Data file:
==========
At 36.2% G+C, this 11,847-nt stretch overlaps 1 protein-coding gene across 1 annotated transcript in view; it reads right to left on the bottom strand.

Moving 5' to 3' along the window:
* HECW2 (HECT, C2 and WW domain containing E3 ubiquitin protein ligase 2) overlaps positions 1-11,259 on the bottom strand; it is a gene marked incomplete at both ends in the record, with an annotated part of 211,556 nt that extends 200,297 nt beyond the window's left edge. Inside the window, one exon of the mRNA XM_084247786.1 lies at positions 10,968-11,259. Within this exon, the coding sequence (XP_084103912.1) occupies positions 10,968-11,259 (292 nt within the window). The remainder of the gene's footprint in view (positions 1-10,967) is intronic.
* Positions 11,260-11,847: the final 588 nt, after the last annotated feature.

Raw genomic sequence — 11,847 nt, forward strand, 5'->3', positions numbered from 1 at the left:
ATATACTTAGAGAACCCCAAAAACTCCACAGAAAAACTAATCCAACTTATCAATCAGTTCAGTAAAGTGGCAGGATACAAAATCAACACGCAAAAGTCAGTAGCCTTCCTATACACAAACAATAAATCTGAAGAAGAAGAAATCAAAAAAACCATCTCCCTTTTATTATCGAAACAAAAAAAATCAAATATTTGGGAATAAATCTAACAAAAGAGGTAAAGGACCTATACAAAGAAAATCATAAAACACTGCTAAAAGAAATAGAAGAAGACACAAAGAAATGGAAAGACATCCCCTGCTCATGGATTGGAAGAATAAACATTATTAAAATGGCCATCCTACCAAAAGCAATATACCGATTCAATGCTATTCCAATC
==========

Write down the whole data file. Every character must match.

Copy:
At 36.2% G+C, this 11,847-nt stretch overlaps 1 protein-coding gene across 1 annotated transcript in view; it reads right to left on the bottom strand.

Moving 5' to 3' along the window:
* HECW2 (HECT, C2 and WW domain containing E3 ubiquitin protein ligase 2) overlaps positions 1-11,259 on the bottom strand; it is a gene marked incomplete at both ends in the record, with an annotated part of 211,556 nt that extends 200,297 nt beyond the window's left edge. Inside the window, one exon of the mRNA XM_084247786.1 lies at positions 10,968-11,259. Within this exon, the coding sequence (XP_084103912.1) occupies positions 10,968-11,259 (292 nt within the window). The remainder of the gene's footprint in view (positions 1-10,967) is intronic.
* Positions 11,260-11,847: the final 588 nt, after the last annotated feature.

Raw genomic sequence — 11,847 nt, forward strand, 5'->3', positions numbered from 1 at the left:
ATATACTTAGAGAACCCCAAAAACTCCACAGAAAAACTAATCCAACTTATCAATCAGTTCAGTAAAGTGGCAGGATACAAAATCAACACGCAAAAGTCAGTAGCCTTCCTATACACAAACAATAAATCTGAAGAAGAAGAAATCAAAAAAACCATCTCCCTTTTATTATCGAAACAAAAAAAATCAAATATTTGGGAATAAATCTAACAAAAGAGGTAAAGGACCTATACAAAGAAAATCATAAAACACTGCTAAAAGAAATAGAAGAAGACACAAAGAAATGGAAAGACATCCCCTGCTCATGGATTGGAAGAATAAACATTATTAAAATGGCCATCCTACCAAAAGCAATATACCGATTCAATGCTATTCCAATC